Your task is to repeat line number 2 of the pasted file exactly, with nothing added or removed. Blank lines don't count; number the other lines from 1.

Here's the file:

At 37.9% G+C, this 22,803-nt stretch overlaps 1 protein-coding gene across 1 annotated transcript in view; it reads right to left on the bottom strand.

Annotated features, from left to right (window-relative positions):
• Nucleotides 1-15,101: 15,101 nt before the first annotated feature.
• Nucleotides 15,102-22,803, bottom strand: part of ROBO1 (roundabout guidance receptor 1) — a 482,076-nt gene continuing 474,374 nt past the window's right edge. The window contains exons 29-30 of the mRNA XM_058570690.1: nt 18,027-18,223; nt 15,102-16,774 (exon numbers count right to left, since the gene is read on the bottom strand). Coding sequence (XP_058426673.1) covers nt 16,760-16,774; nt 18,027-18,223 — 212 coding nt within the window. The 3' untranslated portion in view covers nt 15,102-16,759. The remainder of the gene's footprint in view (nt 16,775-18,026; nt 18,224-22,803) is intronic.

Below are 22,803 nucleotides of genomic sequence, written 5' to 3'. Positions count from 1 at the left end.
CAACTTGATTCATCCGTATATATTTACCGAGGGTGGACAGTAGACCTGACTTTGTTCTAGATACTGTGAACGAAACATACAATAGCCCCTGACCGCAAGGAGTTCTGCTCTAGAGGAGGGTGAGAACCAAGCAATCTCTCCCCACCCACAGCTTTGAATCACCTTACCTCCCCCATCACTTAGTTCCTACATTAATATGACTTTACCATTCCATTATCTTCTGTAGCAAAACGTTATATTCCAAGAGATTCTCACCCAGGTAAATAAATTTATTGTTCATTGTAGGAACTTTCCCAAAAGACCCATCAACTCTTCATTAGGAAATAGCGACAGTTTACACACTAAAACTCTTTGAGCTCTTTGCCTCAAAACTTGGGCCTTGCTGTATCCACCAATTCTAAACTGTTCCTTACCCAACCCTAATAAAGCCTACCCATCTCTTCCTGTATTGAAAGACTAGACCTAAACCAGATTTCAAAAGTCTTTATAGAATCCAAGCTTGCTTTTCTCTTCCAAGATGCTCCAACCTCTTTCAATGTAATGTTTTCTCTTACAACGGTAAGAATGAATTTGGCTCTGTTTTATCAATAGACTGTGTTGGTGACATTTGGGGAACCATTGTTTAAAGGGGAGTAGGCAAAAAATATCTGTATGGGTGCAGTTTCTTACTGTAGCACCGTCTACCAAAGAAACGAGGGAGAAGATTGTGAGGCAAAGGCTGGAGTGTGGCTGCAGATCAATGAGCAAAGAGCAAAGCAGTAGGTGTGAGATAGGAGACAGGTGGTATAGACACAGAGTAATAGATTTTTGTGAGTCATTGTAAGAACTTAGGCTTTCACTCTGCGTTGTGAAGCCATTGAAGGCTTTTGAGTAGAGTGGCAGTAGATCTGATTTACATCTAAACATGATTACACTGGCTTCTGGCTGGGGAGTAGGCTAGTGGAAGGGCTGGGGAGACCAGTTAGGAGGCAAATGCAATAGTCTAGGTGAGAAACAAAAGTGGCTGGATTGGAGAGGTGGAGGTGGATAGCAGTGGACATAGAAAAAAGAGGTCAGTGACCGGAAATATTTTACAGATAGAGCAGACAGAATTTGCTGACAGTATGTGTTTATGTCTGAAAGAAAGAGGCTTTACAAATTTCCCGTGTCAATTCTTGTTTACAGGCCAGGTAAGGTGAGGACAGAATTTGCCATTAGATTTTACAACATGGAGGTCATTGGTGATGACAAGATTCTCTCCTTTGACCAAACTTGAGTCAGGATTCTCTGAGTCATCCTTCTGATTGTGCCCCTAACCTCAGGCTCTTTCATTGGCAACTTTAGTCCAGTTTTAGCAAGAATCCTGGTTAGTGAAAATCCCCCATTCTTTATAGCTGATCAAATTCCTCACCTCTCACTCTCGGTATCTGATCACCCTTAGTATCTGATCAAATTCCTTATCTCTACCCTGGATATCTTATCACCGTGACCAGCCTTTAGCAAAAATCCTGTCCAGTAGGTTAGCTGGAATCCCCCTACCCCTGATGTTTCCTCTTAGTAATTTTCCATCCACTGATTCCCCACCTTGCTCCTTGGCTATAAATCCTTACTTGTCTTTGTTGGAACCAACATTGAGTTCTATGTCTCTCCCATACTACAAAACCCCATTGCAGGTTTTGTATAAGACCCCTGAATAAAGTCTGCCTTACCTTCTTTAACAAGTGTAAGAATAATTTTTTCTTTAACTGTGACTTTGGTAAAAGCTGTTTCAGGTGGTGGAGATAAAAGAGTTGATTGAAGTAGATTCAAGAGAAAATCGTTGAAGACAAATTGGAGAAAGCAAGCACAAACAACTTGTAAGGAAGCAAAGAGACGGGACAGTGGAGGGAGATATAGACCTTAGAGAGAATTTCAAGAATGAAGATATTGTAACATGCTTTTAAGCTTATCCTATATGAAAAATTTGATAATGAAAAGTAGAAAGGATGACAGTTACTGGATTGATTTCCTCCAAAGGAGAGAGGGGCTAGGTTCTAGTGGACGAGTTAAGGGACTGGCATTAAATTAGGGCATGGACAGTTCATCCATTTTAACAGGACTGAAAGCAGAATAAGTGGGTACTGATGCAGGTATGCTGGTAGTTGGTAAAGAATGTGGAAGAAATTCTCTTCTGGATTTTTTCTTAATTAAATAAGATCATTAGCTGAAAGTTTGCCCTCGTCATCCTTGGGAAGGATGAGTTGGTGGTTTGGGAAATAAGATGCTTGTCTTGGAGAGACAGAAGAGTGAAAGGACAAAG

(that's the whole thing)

Annotated features, from left to right (window-relative positions):